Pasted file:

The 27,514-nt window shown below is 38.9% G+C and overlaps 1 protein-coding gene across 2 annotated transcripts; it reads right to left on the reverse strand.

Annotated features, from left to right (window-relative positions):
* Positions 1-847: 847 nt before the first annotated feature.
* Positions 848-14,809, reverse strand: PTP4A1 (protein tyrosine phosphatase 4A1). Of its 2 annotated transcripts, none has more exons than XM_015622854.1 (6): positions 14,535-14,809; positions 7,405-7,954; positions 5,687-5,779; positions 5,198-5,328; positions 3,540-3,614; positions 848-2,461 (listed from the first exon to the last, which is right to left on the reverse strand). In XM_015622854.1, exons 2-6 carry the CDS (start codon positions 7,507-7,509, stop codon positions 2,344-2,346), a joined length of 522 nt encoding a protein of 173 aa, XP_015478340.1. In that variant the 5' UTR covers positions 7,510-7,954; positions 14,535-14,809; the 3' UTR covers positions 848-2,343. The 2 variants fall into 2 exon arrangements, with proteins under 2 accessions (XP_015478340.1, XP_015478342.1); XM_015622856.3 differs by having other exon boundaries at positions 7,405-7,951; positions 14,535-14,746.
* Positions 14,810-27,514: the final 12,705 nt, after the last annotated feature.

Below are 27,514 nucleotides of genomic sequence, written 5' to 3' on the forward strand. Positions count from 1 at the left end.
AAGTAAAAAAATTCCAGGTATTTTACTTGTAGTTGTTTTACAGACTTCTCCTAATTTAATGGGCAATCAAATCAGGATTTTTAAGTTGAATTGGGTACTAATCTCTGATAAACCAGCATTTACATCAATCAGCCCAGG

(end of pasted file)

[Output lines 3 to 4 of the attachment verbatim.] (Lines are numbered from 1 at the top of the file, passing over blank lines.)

* Positions 1-847: 847 nt before the first annotated feature.
* Positions 848-14,809, reverse strand: PTP4A1 (protein tyrosine phosphatase 4A1). Of its 2 annotated transcripts, none has more exons than XM_015622854.1 (6): positions 14,535-14,809; positions 7,405-7,954; positions 5,687-5,779; positions 5,198-5,328; positions 3,540-3,614; positions 848-2,461 (listed from the first exon to the last, which is right to left on the reverse strand). In XM_015622854.1, exons 2-6 carry the CDS (start codon positions 7,507-7,509, stop codon positions 2,344-2,346), a joined length of 522 nt encoding a protein of 173 aa, XP_015478340.1. In that variant the 5' UTR covers positions 7,510-7,954; positions 14,535-14,809; the 3' UTR covers positions 848-2,343. The 2 variants fall into 2 exon arrangements, with proteins under 2 accessions (XP_015478340.1, XP_015478342.1); XM_015622856.3 differs by having other exon boundaries at positions 7,405-7,951; positions 14,535-14,746.